Strategy, not deep pockets, finally wins the day.
Playing multiplayer card games can often be a mixed bag. For example; great artwork and fun mechanics are sometimes easily forgotten when squaring off against an opponent with a seemingly infinite supply of powerful cards. This is the main reason I can appreciate Might & Magic: Duel of Chamions. Even the toughest cards can be brought down with some careful planning.
The Might & Magic world is in turmoil as battles rage across the land. Of course battles are never not raging, it seems. Still, it’s an excuse to get players building 60-card decks and dueling. The rules are numerous but not particularly complex: players must whittle down their opponent’s hero’s health in order to win a fight. In order to do so they must make the best use they can of their monsters, enchantments, spells, and other various tide-turning cards. Positioning and monster “type” is also very important as melee units can only go on the front lines, shooters only in the back, and flyers pretty much anywhere there’s space. Unless specific abilities say otherwise each creature can only attack horizontally along the same column it occupies, and if there aren’t any meat shields blocking them it’s a straight shot to the rival hero.
It’s important for CCGs to sport some impressive illustrations, and Might & Magic: Duel of Champions has that part down. Each spell, monster, and so on looks great even if the “dark fantasy” theme is a little heavy-handed. It’s also important for a game to be accessible, which isn’t a problem here. The interface is full of helpful indicators that show players at a glance what they can and can’t play as well as what resources they might need to make use of. Of course the most impressive bit (for me, anyway) is the actual playing of a match. Each turn, in addition to playing cards, the hero can take an action that ranges from increasing overall magic power to drawing more cards. There’s a fair bit of consideration to give to these values as certain spells require a specific amount of magic to work, while some creatures need significant amounts of might to put into play. This resource element coupled with the many low-tier cards that can be surprisingly effective if used at the right time means fortune typically favors sound tactics over brute force.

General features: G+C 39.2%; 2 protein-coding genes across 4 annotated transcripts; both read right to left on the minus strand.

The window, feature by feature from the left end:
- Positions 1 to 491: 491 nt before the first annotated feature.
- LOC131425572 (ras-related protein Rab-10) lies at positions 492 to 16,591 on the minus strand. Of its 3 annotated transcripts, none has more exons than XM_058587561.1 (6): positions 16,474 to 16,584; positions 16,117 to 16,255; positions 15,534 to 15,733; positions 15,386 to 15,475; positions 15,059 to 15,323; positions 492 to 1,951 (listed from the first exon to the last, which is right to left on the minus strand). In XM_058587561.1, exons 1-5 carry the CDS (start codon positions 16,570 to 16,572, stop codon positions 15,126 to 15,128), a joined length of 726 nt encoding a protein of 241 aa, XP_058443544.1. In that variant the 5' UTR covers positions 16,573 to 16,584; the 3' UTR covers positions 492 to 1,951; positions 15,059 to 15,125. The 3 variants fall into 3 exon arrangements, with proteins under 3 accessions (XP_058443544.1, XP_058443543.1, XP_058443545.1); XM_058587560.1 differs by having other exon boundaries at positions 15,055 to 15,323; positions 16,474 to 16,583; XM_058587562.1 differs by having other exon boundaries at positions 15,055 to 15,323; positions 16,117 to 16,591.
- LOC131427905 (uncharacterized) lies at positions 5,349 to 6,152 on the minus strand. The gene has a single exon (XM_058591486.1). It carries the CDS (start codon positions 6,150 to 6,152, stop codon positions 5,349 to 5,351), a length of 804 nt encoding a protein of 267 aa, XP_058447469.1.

Being a CCG with a large focus on player-versus-player dueling, it’s not too much of a surprise to find the solo campaign lacking. However it’s still a bit disappointing. Even after the tutorial is complete it still feels like an extended tutorial/practice mode. The one upshot to this is that it’s a good way to earn some extra gold to buy more card packs. Of course the card packs are another sore point for me. Since players have to select a faction at the start of the game they’re sort of “locked-in” to a specific set of cards. There’s a certain amount of overlap between factions, sure, but it’s still pretty irritating to drop a ton of gold on a pack only to end up with half of the cards being unusable. And I’ve yet to find a way to dump/sell off the cards I can’t use. Incidentally, the interface for acquiring these somewhat disappointing card packs is also rather clunky.
Might & Magic: Duel of Champions doesn’t one-up every other iOS CCG on the App Store, but it’s certainly a strong contender. Even with the lackluster campaign and disappointing card exchange it’s a gun game. Especially when playing against other people thanks to a competent and even matching system, and gameplay mechanics that don’t immediately penalize someone for not “paying to win.”